Johnson is a master of strategy & he ought to know, but to us it seems madness to allow the enemy to entrench themselves as they have done & are even now doing on the north bank of the Chickahominy; but we were not born Brigadier Generals.

Jackson has had another splendid success in the Valley & has completely routed Banks at the Front Royal & driven him into and through Winchester which we now hold.  He pierced his column, one part of which fell back to Strasburg fugitives, whilst he himself followed the Winchester portion.  We took all their cannon, camp equipage, Baggage & Hospital stores, which are most valuable, destroyed their wagons & took an immense amount of supplies & a large quantity of ammunition—in short the rout is complete and we are encumbered with 4000 prisoners!  This victory has cheered our army before Richmond greatly.  God grant that it may have correspondingly depressed our enemies.  It is whispered confidently that the next news we will hear of him is that he has led his victorious column into Maryland, so we shall see whether or not “there is life in the old Land yet,” or whether the “Despot’s Heel” has crushed it entirely out of “Maryland, My Maryland”!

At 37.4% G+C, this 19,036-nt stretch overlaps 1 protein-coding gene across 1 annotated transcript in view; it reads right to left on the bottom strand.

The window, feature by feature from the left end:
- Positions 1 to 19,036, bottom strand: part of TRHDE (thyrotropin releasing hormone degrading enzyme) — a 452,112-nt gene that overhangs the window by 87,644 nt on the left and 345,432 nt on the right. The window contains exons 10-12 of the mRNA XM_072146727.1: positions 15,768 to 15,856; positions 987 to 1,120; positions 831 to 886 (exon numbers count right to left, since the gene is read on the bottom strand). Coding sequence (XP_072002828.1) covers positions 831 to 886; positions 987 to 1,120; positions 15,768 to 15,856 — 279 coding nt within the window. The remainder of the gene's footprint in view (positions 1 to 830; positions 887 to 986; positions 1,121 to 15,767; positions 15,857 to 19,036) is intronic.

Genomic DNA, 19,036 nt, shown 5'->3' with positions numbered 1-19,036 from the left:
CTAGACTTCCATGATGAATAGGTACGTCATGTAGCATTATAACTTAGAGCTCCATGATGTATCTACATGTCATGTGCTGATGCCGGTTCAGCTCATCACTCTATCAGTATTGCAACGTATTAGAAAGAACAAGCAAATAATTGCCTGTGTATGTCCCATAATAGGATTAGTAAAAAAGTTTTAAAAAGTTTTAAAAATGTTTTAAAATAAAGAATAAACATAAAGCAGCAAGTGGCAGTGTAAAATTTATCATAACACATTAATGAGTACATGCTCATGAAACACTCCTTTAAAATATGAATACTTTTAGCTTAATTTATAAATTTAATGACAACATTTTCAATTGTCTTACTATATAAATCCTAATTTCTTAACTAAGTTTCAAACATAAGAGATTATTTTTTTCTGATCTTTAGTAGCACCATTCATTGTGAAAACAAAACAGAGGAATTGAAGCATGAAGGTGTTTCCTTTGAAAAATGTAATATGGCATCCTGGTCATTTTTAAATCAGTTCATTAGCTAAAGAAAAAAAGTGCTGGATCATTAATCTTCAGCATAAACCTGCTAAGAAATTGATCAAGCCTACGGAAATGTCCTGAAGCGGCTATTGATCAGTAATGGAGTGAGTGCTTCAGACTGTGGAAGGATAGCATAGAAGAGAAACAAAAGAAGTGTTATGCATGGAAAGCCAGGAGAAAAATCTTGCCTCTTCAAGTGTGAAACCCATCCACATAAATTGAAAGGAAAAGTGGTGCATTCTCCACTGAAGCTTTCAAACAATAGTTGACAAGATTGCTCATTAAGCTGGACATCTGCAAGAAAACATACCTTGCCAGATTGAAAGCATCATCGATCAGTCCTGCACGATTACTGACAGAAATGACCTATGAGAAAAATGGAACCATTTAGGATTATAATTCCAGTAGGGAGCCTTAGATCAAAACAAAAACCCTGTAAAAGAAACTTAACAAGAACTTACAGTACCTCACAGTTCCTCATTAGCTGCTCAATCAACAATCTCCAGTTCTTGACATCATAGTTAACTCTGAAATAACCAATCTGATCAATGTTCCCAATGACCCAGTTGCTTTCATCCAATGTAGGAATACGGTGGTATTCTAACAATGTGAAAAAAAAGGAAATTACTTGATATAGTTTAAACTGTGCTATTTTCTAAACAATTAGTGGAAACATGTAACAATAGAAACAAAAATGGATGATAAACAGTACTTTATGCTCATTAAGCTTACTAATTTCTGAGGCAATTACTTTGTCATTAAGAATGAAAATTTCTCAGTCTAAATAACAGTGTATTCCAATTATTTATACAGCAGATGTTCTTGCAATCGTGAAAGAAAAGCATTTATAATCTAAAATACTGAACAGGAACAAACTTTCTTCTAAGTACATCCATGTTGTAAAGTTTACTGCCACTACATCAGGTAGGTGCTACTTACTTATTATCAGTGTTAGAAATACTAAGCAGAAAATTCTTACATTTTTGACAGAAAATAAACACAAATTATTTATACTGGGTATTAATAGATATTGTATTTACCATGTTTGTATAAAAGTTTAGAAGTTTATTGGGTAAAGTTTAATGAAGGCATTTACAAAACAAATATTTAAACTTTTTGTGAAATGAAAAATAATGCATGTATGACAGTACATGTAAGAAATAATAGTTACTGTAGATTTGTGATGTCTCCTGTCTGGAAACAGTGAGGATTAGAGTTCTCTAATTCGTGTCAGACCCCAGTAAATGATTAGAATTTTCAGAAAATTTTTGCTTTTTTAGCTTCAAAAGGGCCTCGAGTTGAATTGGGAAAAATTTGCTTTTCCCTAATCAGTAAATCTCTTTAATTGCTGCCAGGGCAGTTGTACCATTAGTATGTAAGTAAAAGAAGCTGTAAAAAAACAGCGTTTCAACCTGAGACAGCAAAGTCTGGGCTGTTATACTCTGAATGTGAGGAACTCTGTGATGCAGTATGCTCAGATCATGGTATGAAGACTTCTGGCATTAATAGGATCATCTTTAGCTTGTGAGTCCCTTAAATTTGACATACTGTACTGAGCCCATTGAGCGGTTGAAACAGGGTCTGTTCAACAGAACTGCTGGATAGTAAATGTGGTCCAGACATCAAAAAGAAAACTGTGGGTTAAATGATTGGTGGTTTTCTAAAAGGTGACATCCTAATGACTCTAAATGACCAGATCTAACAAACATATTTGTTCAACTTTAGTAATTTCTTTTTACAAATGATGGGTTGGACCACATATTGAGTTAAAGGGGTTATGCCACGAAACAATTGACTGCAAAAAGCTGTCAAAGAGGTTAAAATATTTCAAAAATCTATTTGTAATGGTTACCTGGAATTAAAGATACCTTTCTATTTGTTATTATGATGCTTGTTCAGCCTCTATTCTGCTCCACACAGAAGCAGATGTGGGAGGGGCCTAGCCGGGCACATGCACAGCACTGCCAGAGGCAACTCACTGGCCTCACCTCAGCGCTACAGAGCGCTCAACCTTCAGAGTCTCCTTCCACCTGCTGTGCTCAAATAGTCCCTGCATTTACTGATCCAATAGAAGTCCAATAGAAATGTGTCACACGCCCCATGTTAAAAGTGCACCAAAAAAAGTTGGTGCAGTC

Source: Edmondston, Catherine Ann Devereux, 1823-1875, Journal of a Secesh Lady: The Diary of Catherine Ann Devereux Edmondston 1860-1866. Crabtree, Beth G and Patton, James W., (Raleigh, NC: North Carolina Division of Archives and History, 1979). http://nc-historical-publications.stores.yahoo.net/478.html